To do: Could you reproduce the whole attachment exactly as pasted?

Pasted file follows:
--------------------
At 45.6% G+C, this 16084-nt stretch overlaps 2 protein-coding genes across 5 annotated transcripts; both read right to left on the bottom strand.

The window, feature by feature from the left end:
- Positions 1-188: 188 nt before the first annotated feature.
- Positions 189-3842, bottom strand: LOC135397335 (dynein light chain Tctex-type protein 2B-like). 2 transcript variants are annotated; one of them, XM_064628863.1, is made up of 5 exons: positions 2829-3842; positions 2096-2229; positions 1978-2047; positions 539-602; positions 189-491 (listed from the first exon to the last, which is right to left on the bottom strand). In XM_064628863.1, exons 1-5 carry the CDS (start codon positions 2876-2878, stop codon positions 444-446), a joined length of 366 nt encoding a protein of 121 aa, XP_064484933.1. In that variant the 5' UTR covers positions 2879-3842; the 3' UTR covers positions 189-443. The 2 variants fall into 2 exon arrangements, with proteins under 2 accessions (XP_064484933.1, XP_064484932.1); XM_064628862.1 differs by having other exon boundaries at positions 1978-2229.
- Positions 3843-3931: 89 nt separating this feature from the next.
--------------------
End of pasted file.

At 45.6% G+C, this 16084-nt stretch overlaps 2 protein-coding genes across 5 annotated transcripts; both read right to left on the bottom strand.

The window, feature by feature from the left end:
- Positions 1-188: 188 nt before the first annotated feature.
- Positions 189-3842, bottom strand: LOC135397335 (dynein light chain Tctex-type protein 2B-like). 2 transcript variants are annotated; one of them, XM_064628863.1, is made up of 5 exons: positions 2829-3842; positions 2096-2229; positions 1978-2047; positions 539-602; positions 189-491 (listed from the first exon to the last, which is right to left on the bottom strand). In XM_064628863.1, exons 1-5 carry the CDS (start codon positions 2876-2878, stop codon positions 444-446), a joined length of 366 nt encoding a protein of 121 aa, XP_064484933.1. In that variant the 5' UTR covers positions 2879-3842; the 3' UTR covers positions 189-443. The 2 variants fall into 2 exon arrangements, with proteins under 2 accessions (XP_064484933.1, XP_064484932.1); XM_064628862.1 differs by having other exon boundaries at positions 1978-2229.
- Positions 3843-3931: 89 nt separating this feature from the next.